Over the past eight years, EMC VMware has learned how to run a great show, and VMworld 2012 was no exception. Through a combination of luck and hard work, VMware finds itself parked at the crossroads of almost everything interesting that's happening today in IT: the gamut of virtualization, public/private cloud, and user experience management.
That's not to say VMware can sit pretty. With the imminent release of Microsoft's Windows Server 2012, VMware faces its stiffest competition yet in the server virtualization space. But outside competition isn't its biggest challenge. As Scott Davis, VMware's CTO for end-user computing, recently told me, "Nobody wants point solutions."
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He couldn't be more on the money. That's the big challenge for VMware: integrating all its technology pieces and helping IT do the same more broadly.
Although you can find comprehensive, feature-rich products for just about anything that ails you in IT today, the massive effort required to stitch together these best-of-breed items and make them work well with each other often dwarfs the capital spent to acquire them in the first place. This is especially true in public/private cloud infrastructure and managing user experience across a wide array of traditional and mobile access vectors -- the two primary strategic focuses VMware has laid out for itself.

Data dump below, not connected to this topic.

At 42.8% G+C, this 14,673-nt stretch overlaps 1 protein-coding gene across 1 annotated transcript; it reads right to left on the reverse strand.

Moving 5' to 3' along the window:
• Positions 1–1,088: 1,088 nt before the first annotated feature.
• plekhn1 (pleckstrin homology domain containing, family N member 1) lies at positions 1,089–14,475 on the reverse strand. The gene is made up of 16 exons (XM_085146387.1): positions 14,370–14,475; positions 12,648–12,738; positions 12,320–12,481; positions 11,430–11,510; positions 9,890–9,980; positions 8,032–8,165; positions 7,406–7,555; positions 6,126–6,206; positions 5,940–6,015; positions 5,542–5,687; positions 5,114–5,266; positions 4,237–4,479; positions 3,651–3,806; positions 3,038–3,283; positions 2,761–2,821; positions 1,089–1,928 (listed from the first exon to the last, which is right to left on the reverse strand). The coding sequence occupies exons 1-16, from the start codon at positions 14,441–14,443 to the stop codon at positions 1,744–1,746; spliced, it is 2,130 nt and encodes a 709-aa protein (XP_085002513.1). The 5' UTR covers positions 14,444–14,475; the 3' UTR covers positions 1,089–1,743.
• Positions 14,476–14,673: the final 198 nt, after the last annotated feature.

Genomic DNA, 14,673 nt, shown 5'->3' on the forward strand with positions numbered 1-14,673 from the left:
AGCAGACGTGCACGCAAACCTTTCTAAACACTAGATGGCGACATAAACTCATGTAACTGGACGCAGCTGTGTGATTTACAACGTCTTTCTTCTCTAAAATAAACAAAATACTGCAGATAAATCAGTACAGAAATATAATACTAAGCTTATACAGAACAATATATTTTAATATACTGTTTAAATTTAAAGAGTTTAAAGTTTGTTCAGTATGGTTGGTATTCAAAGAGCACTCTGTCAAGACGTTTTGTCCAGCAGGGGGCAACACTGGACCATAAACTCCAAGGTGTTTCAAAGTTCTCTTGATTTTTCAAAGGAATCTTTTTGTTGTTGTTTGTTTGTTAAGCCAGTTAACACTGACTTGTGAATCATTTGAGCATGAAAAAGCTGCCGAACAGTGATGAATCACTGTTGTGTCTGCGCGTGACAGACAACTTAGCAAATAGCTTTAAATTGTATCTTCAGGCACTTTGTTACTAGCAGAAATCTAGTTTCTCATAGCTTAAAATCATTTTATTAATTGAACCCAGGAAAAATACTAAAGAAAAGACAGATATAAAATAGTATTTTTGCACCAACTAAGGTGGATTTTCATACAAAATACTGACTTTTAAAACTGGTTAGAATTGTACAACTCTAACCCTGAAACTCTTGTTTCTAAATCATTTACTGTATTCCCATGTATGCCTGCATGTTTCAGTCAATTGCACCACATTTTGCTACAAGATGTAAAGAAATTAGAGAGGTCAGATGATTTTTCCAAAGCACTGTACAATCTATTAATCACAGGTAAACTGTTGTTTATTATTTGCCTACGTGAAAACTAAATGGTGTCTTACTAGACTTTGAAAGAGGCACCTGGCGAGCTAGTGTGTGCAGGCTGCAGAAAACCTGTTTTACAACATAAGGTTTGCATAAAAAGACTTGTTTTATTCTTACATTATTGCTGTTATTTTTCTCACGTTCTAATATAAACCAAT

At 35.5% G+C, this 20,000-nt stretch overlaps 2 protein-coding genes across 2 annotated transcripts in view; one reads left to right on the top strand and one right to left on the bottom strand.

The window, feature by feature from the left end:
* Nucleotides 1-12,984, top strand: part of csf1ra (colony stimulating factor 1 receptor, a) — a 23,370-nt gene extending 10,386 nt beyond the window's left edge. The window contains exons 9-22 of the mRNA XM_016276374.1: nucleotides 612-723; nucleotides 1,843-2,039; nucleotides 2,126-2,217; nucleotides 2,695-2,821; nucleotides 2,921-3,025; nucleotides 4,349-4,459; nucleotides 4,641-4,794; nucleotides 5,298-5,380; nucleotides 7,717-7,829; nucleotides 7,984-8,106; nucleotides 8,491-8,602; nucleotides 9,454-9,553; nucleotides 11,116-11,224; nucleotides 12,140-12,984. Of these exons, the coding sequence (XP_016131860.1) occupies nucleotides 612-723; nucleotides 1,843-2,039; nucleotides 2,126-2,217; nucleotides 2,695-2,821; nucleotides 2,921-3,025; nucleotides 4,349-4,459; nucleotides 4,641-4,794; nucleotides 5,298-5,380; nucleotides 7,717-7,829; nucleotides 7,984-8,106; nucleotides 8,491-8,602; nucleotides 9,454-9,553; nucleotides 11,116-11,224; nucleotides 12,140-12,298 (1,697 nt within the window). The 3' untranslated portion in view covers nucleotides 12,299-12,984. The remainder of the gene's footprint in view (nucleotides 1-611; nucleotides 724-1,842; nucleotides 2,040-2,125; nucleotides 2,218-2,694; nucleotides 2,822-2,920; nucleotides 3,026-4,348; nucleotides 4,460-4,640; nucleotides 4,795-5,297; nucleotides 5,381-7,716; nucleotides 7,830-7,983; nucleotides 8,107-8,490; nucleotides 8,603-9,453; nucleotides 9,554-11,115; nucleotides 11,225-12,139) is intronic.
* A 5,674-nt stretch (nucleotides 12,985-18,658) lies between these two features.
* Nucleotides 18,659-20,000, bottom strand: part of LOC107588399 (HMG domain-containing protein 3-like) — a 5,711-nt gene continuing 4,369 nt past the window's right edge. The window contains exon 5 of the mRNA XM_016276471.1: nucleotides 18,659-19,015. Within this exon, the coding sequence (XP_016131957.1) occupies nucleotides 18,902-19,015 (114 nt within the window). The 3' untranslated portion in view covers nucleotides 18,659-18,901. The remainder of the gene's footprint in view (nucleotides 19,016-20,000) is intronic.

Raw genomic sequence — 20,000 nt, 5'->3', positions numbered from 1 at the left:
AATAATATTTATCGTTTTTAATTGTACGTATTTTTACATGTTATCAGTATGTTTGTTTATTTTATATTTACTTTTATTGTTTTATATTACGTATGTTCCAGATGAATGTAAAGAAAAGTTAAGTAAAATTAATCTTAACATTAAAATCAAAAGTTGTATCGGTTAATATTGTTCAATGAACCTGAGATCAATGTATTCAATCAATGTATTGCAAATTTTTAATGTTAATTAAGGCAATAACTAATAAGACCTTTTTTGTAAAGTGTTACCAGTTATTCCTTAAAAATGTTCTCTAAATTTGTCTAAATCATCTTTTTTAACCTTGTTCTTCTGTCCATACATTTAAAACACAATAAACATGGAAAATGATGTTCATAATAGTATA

For example, vCloud Director 5.1 quietly introduced the ability to craft standards-based extensions to the vCloud REST API. That's a bigger deal than it might seem -- not only because of what it can do, but what it says about VMware's motivations. From a practical perspective, the ability to easily and quickly craft extensions (or even replacements) for vCloud's native APIs without having to reinvent common components such as authentication and organizational structure will speed deployment of vCloud-based implementations and encourage more vendors to offer integration with it. But this works only if it is indeed easy and quick.
Such APIs could benefit customers and vendor partners, but they're also critical to VMware's ability to quickly integrate its own products without unsightly bailing wire and masking tape. Although it's not yet clear what will become of VMware's DynamicOps cloud automation acquisition, it's probably a safe bet that chunks of DynamicOps technology will start showing up in vCloud Director -- and these kinds of API frameworks will play a large part in letting that happen quickly.
The success or failure of VMware in the market -- and the success or failure of IT organizations that adopt the VMware infrastructure -- depends not only on the quality of its solutions, but also on how well it can unite them into a single, monolithically managed, extended, and automated set of tools. If VMware can make itself a one-stop shop for managing virtualized clouds, as well as delivering and managing the user experience, it will transcend the happy accident of finding itself at the intersection of cloud-oriented compute, storage, and network virtualization and truly become a force to be reckoned with -- and a key base for what IT delivers to the business.
This article, "The price of success: VMware's big integration challenge," originally appeared at InfoWorld.com. Read more of Matt Prigge's Information Overload blog and follow the latest developments in storage at InfoWorld.com. For the latest business technology news, follow InfoWorld.com on Twitter.